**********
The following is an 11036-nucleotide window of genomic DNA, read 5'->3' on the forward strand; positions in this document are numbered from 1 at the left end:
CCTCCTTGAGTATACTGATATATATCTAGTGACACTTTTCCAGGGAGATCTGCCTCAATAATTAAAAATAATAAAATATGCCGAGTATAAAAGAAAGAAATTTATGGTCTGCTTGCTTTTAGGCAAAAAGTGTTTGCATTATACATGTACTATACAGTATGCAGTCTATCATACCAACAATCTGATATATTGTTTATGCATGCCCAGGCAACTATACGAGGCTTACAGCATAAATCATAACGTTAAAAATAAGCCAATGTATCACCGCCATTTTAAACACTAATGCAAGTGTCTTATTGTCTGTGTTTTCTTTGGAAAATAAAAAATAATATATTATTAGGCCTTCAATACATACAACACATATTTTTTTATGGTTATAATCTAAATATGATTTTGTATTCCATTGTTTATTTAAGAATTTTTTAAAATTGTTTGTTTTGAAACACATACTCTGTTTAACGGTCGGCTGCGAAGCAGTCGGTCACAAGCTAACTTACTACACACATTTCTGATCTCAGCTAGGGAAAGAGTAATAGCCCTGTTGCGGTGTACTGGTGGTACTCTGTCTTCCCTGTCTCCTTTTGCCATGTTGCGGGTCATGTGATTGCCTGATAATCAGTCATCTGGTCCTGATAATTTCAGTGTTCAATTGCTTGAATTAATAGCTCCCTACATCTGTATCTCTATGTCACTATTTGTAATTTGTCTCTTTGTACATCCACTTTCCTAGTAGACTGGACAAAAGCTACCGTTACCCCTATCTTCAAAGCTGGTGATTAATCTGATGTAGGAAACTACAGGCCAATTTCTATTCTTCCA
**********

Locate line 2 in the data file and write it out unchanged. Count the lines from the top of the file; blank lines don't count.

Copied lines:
CCTCCTTGAGTATACTGATATATATCTAGTGACACTTTTCCAGGGAGATCTGCCTCAATAATTAAAAATAATAAAATATGCCGAGTATAAAAGAAAGAAATTTATGGTCTGCTTGCTTTTAGGCAAAAAGTGTTTGCATTATACATGTACTATACAGTATGCAGTCTATCATACCAACAATCTGATATATTGTTTATGCATGCCCAGGCAACTATACGAGGCTTACAGCATAAATCATAACGTTAAAAATAAGCCAATGTATCACCGCCATTTTAAACACTAATGCAAGTGTCTTATTGTCTGTGTTTTCTTTGGAAAATAAAAAATAATATATTATTAGGCCTTCAATACATACAACACATATTTTTTTATGGTTATAATCTAAATATGATTTTGTATTCCATTGTTTATTTAAGAATTTTTTAAAATTGTTTGTTTTGAAACACATACTCTGTTTAACGGTCGGCTGCGAAGCAGTCGGTCACAAGCTAACTTACTACACACATTTCTGATCTCAGCTAGGGAAAGAGTAATAGCCCTGTTGCGGTGTACTGGTGGTACTCTGTCTTCCCTGTCTCCTTTTGCCATGTTGCGGGTCATGTGATTGCCTGATAATCAGTCATCTGGTCCTGATAATTTCAGTGTTCAATTGCTTGAATTAATAGCTCCCTACATCTGTATCTCTATGTCACTATTTGTAATTTGTCTCTTTGTACATCCACTTTCCTAGTAGACTGGACAAAAGCTACCGTTACCCCTATCTTCAAAGCTGGTGATTAATCTGATGTAGGAAACTACAGGCCAATTTCTATTCTTCCA